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Tesla reluctantly gave Full Self-Driving Beta demo to DMV and critics

Tesla reluctantly gave a Full Self-Driving Beta demonstration to the California DMV and some FSD critics that the automaker didn’t want present.

Lately, Tesla has been under pressure from the California DMV over its Autopilot and self-driving claims, which the agency believes could be deceptive.

Earlier this summer, Tesla and the DMV went back and forth about the Full Self-Driving (FSD) Beta rollout and marketing around the Full Self-Driving Beta package. It came after the agency had been under some political pressure to force Tesla to report more data about its FSD program.

Over the years, Tesla has been criticized for how it advertises its Advanced Driver Assistance System (ADAS). One of the main concerns has been the actual names of the systems: Autopilot and Full Self-Driving Capability. Some people believe that the names suggest that the systems are autonomous, even though they are only driver-assist systems.

Tesla has also been using this description to avoid having to report data like disengagement like other self-driving programs in California under the DMV’s jurisdiction.

Now we learn that this back and forth between the California DMV and Tesla has led to the automaker giving the DMV a Full Self-Driving Beta demo last week. Bloomberg reports:

The demo of the system Tesla markets as Full Self-Driving was held last week at the Sacramento headquarters of the Department of Motor Vehicles, according to emails Bloomberg viewed via a public records request. Also at the Oct. 26 event were the head of the Highway Patrol, a deputy secretary with the state transportation agency and three outside advisers for the DMV.

Before the event, Tesla tried to have the DMV exclude some advisers from the agency who were scheduled to attend the demonstration.

Jennifer Cohen, Tesla’s head of policy and business development in California, wrote in an email to Miguel Acosta, the DMV’s head of autonomous vehicles:

I question whether it is appropriate to include your consultants that have made negative public statements about Tesla. We have yet to receive any assurance that their bias does not influence DMV’s treatment of Tesla.

Acosta responded:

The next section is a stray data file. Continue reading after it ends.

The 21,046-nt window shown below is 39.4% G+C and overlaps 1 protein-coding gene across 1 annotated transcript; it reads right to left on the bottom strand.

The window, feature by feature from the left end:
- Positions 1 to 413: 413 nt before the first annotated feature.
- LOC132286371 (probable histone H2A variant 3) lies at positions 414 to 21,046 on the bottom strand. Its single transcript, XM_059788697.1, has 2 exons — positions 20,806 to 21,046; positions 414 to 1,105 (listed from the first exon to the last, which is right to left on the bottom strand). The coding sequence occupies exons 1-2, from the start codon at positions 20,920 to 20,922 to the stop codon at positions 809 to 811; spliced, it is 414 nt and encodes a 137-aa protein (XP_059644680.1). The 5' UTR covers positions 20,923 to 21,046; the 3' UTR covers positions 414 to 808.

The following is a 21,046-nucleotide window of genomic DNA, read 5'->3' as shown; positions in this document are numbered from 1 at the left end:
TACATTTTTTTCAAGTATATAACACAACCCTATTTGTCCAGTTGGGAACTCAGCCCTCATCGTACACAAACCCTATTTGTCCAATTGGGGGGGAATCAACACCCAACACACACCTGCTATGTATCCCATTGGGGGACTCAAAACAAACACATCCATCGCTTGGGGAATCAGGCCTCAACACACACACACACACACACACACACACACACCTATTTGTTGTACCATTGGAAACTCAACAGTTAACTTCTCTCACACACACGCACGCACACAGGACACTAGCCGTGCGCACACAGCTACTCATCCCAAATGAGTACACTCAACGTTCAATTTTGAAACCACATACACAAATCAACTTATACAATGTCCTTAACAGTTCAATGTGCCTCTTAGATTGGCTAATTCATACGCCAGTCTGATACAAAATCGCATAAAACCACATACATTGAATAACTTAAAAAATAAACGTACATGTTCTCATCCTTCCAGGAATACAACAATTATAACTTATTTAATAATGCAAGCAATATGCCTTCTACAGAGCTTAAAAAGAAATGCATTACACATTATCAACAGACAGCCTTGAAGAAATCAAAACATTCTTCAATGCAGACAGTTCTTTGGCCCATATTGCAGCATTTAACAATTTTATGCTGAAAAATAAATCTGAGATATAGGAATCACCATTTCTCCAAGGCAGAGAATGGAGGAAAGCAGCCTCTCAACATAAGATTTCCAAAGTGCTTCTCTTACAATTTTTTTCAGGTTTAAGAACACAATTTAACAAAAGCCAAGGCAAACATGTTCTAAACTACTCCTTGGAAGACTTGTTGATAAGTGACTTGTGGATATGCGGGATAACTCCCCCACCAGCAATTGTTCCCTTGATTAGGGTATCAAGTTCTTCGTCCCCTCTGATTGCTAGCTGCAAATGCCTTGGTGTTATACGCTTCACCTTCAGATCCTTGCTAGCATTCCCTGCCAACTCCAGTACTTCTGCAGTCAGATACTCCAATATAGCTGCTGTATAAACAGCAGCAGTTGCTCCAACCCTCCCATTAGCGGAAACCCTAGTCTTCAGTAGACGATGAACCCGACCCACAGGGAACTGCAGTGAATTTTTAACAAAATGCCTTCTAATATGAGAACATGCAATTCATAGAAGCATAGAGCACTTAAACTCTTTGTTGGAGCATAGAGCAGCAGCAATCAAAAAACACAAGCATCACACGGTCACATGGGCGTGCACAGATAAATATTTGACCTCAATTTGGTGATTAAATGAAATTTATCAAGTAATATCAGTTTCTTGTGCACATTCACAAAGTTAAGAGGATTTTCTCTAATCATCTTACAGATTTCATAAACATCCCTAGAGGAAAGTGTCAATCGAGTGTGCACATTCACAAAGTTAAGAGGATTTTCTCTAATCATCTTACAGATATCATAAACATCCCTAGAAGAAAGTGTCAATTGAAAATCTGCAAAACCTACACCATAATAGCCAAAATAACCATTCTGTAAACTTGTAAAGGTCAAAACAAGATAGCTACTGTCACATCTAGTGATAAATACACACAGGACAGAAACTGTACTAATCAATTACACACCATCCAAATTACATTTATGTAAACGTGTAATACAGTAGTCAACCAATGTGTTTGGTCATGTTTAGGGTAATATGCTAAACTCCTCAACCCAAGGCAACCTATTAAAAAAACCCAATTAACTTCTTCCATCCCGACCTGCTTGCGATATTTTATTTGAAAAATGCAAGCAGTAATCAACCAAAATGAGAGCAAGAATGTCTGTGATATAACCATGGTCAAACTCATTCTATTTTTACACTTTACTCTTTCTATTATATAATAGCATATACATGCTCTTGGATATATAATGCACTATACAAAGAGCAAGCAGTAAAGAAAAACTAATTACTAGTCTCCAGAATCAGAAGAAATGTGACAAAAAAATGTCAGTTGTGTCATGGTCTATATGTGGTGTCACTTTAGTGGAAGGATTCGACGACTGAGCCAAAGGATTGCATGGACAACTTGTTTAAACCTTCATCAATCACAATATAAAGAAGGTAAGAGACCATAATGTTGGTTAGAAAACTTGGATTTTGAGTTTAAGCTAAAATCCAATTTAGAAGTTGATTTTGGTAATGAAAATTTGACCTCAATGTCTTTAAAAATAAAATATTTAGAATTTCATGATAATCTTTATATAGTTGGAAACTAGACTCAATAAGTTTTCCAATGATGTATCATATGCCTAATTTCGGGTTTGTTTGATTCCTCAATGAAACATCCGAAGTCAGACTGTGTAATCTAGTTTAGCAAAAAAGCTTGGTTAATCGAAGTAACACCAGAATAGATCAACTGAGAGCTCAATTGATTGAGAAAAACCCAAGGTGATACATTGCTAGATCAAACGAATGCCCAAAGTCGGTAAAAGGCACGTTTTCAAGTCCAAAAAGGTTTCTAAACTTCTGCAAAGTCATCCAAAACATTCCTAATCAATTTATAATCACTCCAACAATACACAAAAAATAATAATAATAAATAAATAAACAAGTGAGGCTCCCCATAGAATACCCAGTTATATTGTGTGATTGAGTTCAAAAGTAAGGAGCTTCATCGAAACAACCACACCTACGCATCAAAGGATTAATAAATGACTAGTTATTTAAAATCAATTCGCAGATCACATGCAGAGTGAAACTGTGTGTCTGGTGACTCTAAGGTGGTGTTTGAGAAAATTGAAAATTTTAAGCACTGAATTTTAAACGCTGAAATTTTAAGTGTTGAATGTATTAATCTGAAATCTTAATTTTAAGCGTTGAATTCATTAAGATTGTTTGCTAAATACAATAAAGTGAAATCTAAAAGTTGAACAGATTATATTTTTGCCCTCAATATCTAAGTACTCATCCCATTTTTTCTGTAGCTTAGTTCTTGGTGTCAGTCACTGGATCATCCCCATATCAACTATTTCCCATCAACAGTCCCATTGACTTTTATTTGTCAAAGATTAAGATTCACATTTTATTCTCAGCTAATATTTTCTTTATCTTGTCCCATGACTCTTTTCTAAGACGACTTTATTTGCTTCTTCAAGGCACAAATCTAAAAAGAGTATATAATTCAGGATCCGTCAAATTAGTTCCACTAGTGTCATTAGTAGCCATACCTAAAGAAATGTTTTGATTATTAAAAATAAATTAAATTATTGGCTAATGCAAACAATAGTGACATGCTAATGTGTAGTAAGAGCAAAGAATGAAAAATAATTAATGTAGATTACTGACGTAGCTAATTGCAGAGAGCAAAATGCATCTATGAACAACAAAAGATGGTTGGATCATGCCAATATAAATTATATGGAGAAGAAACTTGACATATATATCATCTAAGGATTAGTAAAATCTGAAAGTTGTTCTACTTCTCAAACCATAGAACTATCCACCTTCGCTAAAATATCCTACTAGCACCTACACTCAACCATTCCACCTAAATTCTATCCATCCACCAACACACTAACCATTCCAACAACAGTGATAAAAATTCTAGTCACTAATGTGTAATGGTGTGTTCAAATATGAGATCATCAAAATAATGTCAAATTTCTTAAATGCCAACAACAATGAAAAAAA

We appreciate Tesla’s continued assistance in providing information regarding the latest releases and expansion of the Full Self-Driving Beta program and features. Our consultants assist us with our ongoing examination of the technology available on California public roads.

Tesla apparently had particular issues with Steven Shladover, a transportation research engineer at the University of California at Berkeley, who previously called Tesla’s use of the term self-driving “very damaging,” and with Bryant Walker Smith, an affiliate scholar at Stanford Law School’s Center for Internet and Society, who has advocated, like many others, that the autonomous testing and reporting rules should apply to Tesla’s FSD Beta.  

Electrek’s Take

I am glad to see Tesla engaging with regulators on FSD. We need that if the program is to move toward a true self-driving system like Tesla has been promising since 2016.

However, I find it disappointing that Tesla didn’t want a few critics to attend. That shows weakness and a lack of confidence, in my opinion.

Elon Musk keeps saying that “you just have to try FSD Beta for yourself” to see how good it is – even though many have been unimpressed by the performance when compared to Tesla’s promises. Why not have those critics try it?

I think it’s another example of Musk’s, and now Tesla’s, feedback loop being broken. The automaker is scared of some critics when the demonstration should stand for itself.

And let’s be honest: There’s room for critics when it comes to Tesla’s approach to self-driving. We should keep in mind that the main goal of most people involved is to keep the roads safe. When the goal is safety, there should be room for people to criticize to see if your approach is the right path.

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